Half of women over the age of 40 say they are relying on their partner's pension and state benefits to pay for their retirement, a survey suggests.
As many as 28% of women in this age bracket said their partner's pension would be their main source of income on retiring, according to insurer Prudential.
A further 22% of women said they would fall back on the state pension and other Government benefits to help them live once they stop working.
Just over a third (35%) of women said they have made, or plan to make, sufficient pension contributions to ensure a private or company scheme will support them.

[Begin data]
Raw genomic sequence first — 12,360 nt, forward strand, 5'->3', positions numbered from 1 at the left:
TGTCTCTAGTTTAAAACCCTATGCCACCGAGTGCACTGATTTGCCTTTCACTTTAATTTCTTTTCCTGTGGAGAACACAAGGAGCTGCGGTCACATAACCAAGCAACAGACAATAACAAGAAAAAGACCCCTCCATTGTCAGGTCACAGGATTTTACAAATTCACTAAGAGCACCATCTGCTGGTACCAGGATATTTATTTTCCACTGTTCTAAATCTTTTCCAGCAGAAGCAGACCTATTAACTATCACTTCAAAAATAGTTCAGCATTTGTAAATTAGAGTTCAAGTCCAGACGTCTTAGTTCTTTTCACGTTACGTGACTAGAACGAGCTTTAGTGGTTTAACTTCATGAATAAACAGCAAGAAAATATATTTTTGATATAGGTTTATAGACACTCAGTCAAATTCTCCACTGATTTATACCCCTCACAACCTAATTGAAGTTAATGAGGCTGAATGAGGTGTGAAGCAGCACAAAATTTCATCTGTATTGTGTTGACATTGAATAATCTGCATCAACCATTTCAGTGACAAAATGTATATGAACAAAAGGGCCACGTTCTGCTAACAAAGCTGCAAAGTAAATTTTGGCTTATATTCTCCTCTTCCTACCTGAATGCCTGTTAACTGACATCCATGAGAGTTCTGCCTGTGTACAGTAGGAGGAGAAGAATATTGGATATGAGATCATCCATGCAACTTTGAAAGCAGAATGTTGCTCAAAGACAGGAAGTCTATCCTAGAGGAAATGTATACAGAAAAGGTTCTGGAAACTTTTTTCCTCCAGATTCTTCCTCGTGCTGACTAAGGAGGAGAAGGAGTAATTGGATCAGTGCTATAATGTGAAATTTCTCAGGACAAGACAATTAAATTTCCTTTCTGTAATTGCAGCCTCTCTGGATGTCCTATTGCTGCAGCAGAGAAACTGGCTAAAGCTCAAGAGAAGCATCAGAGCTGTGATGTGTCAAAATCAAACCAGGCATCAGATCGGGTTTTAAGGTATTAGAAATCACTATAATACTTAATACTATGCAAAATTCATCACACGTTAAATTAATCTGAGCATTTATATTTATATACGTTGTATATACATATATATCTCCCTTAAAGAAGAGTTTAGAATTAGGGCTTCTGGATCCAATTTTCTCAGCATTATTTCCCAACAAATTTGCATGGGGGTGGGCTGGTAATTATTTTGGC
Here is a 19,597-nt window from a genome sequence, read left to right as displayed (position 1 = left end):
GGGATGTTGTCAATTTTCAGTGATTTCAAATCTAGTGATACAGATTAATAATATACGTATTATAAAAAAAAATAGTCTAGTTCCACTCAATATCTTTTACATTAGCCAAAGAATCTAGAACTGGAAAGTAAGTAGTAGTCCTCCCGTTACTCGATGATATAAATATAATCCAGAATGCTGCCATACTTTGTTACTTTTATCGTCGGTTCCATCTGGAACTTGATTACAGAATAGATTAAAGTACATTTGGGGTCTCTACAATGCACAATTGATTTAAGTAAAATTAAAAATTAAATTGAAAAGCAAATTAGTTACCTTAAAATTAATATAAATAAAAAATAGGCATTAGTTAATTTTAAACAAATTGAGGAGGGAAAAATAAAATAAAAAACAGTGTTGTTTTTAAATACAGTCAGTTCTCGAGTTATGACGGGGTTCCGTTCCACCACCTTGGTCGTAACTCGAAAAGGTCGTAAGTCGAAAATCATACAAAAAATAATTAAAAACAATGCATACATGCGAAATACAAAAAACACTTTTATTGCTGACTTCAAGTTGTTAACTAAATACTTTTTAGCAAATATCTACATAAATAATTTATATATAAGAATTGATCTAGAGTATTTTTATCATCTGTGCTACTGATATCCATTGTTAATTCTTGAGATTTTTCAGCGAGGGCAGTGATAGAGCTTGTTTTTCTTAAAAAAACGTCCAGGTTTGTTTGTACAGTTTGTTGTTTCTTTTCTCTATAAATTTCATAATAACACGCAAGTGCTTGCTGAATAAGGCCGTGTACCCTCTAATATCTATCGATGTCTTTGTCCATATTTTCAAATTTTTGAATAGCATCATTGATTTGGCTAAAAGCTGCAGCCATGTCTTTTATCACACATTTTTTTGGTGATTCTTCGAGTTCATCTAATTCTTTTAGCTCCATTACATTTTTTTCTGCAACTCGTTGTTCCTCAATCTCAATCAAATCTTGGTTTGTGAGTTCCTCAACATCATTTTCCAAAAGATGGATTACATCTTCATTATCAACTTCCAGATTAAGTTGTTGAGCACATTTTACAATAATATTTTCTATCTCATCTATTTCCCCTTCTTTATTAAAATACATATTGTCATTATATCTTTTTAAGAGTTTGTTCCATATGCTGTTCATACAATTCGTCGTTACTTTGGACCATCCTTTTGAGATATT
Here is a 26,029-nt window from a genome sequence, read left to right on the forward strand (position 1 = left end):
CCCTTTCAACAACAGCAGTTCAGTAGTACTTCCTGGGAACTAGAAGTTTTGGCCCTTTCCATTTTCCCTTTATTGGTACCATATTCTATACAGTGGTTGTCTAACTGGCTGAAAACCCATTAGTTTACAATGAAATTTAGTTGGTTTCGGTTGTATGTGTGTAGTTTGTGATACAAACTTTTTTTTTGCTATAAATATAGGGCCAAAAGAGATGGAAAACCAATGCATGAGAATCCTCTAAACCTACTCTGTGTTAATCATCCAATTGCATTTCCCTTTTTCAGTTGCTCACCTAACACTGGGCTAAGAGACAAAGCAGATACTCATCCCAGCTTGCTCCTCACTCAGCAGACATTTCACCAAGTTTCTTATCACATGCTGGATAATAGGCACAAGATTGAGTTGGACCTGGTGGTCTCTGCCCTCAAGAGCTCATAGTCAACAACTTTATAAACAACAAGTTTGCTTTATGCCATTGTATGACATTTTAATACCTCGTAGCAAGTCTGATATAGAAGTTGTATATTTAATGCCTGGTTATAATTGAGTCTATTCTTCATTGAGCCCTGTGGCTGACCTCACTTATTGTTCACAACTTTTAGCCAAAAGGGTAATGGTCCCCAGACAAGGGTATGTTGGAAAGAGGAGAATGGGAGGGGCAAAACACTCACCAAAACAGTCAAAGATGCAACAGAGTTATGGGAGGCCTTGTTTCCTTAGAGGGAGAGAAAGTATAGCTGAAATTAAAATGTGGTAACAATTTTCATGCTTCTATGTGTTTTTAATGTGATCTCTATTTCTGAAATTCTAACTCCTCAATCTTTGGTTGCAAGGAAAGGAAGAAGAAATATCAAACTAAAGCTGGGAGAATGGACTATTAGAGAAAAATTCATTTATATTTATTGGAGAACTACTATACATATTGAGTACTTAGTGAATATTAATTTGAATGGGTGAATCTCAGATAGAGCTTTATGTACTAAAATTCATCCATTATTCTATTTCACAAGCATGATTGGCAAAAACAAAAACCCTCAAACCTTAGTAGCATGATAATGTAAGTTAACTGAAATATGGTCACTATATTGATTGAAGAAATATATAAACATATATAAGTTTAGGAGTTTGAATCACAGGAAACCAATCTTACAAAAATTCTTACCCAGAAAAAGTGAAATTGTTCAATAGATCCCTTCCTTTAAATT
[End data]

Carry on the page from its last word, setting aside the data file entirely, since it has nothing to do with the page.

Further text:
Despite more than a quarter of women relying on their partner to provide for them during retirement, 34% of these admitted they did not know the details of their other half's pension.
Women currently have far lower retirement incomes than men, receiving an average of £12,200 a year through state and private pensions, compared with £19,600 for men, and the research suggests this gap is set to remain.
Vince Smith-Hughes, head of pensions development at Prudential, said: "Relying on someone else's pension and savings and the meagre amount provided by the state to support you in retirement is an extraordinarily risky strategy."